“There is no food scarcity in Ghana, as has been claimed; rather, food is costly owing to external circumstances.”
The Minister claimed the rise in food costs was not due to Ghana’s policies, but external reasons like as an increase in imported chemicals.
As part of his official visit, he addressed MOFA personnel and farmers in the Eastern Region. He informed them that the government was reducing production costs to help customers despite external issues beyond control.
“We are pushing farmers to transition to organic fertilizers generated locally to lessen fertilizer scarcity on food production and asked the far west to move swiftly to compost.”
Dr. Afriyie Akoto said the government was looking at ways to force banks to lend to farmers to enhance productivity.
This was to address farmers’ incapacity to get loans from banks, he said, adding that attempts to the banks had proven useless over the years and the banks preferred to lend to entrepreneurs over farmers.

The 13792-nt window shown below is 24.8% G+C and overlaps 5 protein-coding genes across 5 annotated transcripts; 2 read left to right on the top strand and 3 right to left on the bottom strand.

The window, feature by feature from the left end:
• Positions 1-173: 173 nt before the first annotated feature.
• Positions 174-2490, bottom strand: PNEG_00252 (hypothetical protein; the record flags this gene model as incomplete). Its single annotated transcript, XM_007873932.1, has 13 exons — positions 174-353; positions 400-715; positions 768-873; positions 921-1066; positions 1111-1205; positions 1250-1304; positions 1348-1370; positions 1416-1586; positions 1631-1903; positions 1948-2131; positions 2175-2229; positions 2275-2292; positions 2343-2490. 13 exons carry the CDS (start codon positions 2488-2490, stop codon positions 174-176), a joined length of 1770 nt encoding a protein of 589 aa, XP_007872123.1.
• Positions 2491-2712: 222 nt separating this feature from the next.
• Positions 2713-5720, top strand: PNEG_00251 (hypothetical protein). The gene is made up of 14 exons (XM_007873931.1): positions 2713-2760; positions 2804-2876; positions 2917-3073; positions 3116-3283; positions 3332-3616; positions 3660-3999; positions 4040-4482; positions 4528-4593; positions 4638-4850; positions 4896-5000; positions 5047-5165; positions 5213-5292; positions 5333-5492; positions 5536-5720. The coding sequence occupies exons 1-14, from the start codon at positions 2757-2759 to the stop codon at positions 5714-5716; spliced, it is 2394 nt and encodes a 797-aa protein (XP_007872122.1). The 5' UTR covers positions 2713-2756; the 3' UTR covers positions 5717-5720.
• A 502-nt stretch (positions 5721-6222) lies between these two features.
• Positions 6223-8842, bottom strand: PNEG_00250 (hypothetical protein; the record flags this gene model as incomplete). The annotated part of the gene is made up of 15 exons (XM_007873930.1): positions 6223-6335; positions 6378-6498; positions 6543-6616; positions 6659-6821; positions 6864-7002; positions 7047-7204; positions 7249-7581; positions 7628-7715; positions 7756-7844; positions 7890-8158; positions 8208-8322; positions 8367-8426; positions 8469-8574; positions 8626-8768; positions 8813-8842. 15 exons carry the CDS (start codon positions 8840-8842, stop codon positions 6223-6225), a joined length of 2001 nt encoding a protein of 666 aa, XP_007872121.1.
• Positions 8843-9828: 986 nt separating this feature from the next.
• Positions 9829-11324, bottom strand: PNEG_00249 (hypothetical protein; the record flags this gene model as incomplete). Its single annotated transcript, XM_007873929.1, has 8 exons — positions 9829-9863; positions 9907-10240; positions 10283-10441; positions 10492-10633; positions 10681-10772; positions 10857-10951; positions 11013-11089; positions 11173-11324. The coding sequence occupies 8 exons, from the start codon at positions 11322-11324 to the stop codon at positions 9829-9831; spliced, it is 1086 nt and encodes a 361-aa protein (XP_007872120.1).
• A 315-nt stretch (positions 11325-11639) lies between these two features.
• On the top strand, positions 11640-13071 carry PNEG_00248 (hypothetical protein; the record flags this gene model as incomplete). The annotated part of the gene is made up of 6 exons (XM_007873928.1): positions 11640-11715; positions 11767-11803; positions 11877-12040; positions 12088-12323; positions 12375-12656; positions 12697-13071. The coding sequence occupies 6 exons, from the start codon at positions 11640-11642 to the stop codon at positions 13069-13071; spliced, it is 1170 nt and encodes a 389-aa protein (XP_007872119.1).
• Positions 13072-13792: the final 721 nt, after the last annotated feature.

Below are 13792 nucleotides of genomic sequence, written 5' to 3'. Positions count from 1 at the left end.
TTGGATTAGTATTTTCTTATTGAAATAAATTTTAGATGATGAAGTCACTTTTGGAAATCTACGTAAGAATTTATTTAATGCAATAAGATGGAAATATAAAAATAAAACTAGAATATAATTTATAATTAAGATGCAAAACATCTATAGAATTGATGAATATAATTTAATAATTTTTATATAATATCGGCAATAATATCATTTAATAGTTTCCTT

Mr Henry Crentsil, Eastern Regional Director of MOFA, said that despite fertilizer scarcity and high production costs, planting for food and employment and other initiatives indicate strong yields.
He claimed farmers’ adoption of better seeds has skyrocketed, especially in maize, signalling an oversupply of food and seasonal price spikes.
The Minister toured commercial private farms, including the Legacy Crop Improvement Center (LCIC), a seed production center in Otareso, Akuapem North District, and examined its warehouse with a coding room.
He said his tour of the Regions revealed that the nation was well supplied with food, and the facts given by the regional directorates of Agricultural reinforced the idea that Ghana has a healthy, strong agriculture sector inspired by Planting for Food and Jobs.